Adopting IMTA can result in a number of costs and benefits. The present IMTA configurations are still in development, and, while their current configurations have likely not significantly lowered benthic loading at salmon farms, mussels have been used to remove fine particulates generated by salmon and kelp have extracted some fraction of soluble inorganic nutrients resulting from salmon metabolic and respiratory processes. Sea urchins and other species have the potential to be more effective at reducing benthic organic deposition beneath salmon farms. In the future, the design of the IMTA aquaculture sites will have to evolve both structurally and in complexity as the new sites will have to accommodate additional species and ensure that the flow of water is sufficient for the salmon, as well as efficiently connecting the various trophic levels. Calculations of the area available on existing aquaculture sites suggest that sufficient space is available on most existing leases to accommodate new IMTA modules. Projections on potential production suggest that significant quantities of organisms could be grown and are theoretically capable of assimilating much of the nutrient fish waste (assuming appropriate contact rates). This level of production will require hatchery production of juveniles due to the volumes required.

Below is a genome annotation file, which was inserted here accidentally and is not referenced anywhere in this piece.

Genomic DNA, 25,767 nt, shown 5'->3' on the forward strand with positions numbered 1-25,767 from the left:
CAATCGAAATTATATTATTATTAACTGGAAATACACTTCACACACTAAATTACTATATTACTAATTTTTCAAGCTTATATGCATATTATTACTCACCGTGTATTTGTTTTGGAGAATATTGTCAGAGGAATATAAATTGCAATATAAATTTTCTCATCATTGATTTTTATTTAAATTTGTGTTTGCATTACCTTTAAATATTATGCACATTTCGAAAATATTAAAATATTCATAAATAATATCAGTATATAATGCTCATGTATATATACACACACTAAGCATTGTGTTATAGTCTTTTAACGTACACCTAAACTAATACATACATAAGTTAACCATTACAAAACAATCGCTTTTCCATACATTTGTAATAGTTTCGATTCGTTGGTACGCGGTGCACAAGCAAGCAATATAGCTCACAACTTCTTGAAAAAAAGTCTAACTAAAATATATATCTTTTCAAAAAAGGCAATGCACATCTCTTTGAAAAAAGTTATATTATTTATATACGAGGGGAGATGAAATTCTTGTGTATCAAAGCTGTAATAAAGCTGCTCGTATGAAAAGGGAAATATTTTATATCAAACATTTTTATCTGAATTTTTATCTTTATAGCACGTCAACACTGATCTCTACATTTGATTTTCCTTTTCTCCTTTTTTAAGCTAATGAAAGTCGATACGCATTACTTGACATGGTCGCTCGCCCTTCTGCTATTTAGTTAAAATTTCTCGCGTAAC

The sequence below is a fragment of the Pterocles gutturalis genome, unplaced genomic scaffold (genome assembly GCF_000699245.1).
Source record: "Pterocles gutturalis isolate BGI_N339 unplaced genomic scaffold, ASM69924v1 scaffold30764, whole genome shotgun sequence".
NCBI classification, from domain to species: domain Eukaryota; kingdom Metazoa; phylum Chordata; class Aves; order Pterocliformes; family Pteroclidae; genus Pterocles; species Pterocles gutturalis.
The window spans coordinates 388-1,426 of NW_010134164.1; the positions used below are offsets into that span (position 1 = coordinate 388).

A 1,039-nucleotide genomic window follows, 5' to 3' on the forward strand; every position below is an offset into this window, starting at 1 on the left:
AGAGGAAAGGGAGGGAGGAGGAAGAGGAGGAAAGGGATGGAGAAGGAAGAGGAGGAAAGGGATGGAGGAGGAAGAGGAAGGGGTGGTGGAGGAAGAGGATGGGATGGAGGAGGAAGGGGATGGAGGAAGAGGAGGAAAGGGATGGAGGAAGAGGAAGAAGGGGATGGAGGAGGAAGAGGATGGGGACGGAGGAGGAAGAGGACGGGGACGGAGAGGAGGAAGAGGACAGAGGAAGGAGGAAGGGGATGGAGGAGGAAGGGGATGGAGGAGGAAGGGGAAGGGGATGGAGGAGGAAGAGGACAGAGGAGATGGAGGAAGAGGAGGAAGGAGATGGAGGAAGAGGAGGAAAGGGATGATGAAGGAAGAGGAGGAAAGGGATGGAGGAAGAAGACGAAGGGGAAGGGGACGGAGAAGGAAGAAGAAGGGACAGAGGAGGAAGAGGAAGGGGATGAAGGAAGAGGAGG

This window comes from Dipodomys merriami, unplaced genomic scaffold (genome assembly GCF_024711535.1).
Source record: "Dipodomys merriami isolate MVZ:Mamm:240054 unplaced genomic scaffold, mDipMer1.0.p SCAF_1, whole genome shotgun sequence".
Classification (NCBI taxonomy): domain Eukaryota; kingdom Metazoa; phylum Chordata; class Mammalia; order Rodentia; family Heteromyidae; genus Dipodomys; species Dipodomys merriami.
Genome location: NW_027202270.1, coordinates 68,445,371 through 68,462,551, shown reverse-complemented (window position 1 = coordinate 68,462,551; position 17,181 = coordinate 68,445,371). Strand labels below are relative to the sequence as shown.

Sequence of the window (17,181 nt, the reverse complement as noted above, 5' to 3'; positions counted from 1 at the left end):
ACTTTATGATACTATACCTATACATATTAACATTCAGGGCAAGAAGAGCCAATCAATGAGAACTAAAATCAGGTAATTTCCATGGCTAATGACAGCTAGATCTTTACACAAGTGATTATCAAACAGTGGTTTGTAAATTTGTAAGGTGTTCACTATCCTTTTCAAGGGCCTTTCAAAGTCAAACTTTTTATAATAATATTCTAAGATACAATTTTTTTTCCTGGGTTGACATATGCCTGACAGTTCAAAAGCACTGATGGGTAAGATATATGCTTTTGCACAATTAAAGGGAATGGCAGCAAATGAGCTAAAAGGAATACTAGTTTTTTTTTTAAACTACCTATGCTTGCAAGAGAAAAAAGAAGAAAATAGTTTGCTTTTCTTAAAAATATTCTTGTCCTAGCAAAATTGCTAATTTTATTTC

There is the potential for IMTA operations to contribute to ecosystem stressors via nutrient waste addition and, in some scenarios, localized species addition. However, detecting small changes due to the IMTA beyond that of salmon aquaculture will be difficult. Some IMTA trophic levels, such as shellfish, that consume natural particulates in addition to fish farm wastes, may add increased nutrients under some circumstances; however, there is no evidence in Southwest New Brunswick that there is any nutrient limitation or eutrophication due to dissolved nutrients occurring except at very local transitory levels due to the high level of tidal flushing. It is not expected that there will be many changes to the phytoplankton on a broad scale, although there may be some local depletion levels around the farms due to filter feeders. The effects on secondary productivity through interactions with intertidal species are less certain. Depending on the hydrographic conditions of the intertidal zone, there could be interactions with the increased nutrients and epiphytic algae that create negative consequences for intertidal organisms. More research on larger ecosystem-scale effects is warranted.